Elemental Sulphur Toxicosis in Cattle and Sheep in Botswana
|MG Binta1*, Baipoledi EK1, Nyange JC1 and Mushi EZ2|
|1National Veterinary Laboratory, Gaborone, Botswana|
|2Botswana College of Agriculture, Gaborone, Botswana|
|Corresponding Author :||MG Binta
National Veterinary Laboratory
Private Bag 0035, Gaborone, Botswana
E-mail: [email protected]
|Received September 27, 2012; Accepted November 01, 2012; Published November 05, 2012|
|Citation:Binta MG, Baipoledi EK, Nyange JC, Mushi EZ (2012) Elemental Sulphur Toxicosis in Cattle and Sheep in Botswana. J Phylogenetics Evol Biol 3:130. doi:10.4172/2157-7463.1000130|
|Copyright: © 2012 Binta MG, et al. This is an open-access article distributed under the terms of the Creative Commons Attribution License, which permits unrestricted use, distribution, and reproduction in any medium, provided the original author and source are credited.|
Acute deaths involving 141 Tswana breed of cattle and 15 Black Head breed of sheep were reported within 2 to
48 hours of drinking water at Mahibitswana crush, Shoshong village in Mahalapye district, Botswana. The water was
from an open well at the crush, the latter being a designated communal livestock collection area used for watering,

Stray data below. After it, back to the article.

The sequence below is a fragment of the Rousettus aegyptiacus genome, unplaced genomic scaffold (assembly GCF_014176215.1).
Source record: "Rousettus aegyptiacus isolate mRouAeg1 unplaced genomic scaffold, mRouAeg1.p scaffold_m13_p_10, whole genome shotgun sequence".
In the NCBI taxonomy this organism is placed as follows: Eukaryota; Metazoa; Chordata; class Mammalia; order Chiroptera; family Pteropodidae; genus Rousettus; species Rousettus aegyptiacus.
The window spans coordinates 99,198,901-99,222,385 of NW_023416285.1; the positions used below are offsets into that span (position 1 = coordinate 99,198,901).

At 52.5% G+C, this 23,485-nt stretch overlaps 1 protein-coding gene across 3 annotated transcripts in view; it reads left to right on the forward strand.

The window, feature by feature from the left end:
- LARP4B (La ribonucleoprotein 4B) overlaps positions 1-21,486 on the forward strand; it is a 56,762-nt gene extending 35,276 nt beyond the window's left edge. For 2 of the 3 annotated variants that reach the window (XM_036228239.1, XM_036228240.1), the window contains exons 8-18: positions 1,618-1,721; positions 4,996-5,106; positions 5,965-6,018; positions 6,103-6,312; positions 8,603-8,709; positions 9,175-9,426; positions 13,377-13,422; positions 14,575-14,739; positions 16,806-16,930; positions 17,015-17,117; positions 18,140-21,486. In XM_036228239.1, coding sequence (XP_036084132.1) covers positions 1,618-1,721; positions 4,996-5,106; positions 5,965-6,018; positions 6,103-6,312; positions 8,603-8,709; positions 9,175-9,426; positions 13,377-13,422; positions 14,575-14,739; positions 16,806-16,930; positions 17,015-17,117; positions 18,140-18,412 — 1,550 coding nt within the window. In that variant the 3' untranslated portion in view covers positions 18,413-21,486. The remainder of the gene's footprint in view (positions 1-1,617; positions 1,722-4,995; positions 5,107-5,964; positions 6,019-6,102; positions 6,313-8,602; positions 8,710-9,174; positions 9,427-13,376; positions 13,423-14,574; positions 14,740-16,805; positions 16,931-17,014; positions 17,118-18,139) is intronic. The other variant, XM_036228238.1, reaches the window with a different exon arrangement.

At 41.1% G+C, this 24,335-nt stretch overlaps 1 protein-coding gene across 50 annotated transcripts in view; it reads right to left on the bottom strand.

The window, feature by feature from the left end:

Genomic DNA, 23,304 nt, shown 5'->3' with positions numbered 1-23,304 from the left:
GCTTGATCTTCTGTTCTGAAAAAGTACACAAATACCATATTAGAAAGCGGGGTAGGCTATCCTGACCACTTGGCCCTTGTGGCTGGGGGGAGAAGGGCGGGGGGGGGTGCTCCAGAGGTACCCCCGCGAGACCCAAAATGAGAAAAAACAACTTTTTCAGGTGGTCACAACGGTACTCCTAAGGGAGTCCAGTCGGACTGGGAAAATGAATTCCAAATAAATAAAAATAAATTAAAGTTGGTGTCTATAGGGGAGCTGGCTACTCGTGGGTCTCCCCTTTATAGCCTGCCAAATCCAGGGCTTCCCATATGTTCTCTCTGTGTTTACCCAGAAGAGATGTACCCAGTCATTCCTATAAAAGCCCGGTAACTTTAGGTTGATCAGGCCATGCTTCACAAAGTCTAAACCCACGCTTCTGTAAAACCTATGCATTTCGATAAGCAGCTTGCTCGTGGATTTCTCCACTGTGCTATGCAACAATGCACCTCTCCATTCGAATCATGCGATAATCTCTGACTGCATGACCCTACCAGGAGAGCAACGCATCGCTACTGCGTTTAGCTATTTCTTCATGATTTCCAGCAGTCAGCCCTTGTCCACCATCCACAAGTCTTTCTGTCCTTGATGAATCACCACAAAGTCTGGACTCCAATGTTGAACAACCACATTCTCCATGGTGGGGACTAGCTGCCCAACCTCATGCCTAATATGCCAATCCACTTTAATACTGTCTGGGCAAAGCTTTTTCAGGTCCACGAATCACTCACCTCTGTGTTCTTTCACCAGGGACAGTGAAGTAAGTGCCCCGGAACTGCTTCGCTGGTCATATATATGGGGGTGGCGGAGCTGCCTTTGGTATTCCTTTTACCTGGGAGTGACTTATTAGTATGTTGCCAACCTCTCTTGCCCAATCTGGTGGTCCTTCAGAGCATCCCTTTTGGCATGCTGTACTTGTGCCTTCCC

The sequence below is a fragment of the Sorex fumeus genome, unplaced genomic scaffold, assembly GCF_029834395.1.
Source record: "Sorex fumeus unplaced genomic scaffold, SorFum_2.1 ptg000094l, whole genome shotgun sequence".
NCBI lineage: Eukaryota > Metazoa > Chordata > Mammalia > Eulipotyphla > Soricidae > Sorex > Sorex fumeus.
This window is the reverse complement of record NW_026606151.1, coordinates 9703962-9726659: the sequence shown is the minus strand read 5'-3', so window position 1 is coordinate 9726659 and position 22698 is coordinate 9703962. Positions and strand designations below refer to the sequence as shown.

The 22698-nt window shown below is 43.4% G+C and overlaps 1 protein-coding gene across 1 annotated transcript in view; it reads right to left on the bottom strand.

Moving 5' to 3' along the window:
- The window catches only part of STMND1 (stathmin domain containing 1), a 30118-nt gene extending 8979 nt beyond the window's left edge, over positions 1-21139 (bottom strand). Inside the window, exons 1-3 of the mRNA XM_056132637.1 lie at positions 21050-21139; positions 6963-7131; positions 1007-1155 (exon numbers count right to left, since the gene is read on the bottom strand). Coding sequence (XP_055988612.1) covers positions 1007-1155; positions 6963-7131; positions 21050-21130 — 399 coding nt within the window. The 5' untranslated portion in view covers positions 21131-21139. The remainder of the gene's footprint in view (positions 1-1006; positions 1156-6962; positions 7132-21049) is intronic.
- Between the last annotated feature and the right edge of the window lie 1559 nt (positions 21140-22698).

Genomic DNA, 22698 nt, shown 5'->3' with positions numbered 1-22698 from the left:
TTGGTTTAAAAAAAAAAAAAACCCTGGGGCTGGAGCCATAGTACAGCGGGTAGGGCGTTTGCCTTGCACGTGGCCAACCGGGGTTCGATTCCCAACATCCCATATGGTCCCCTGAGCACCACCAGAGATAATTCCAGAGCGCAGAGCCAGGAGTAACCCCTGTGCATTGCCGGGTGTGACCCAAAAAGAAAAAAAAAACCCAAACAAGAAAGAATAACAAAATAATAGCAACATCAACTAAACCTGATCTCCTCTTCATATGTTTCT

inspection, treatment and vaccination of livestock by Veterinary services personnel. At the time of the ambulatory
visit, 7 sheep and 41 cattle belonging to this crush were reported dead. Donkeys and goats watered from the same
source were not affected. The signs were acute and included hind limb weakness with subsequent recumbency,
severe dyspnoea, tachycardia, a thready pulse and mud colored mucus membranes. The latter were injected in
some animals. Slight frothing at the mouth was evident. The menace reflex to check for visual acuity was blunted.
Parenteral administration of Vitamin B complex (Virbac) using the intramuscular route of inoculation in addition to
dexa-tomanol and long acting terramycin, resulted in amelioration of the clinical signs. Recovery was uneventful and
relapses were not reported.
This is the first published report of suspected elemental sulphur poisoning among ruminants in Botswana.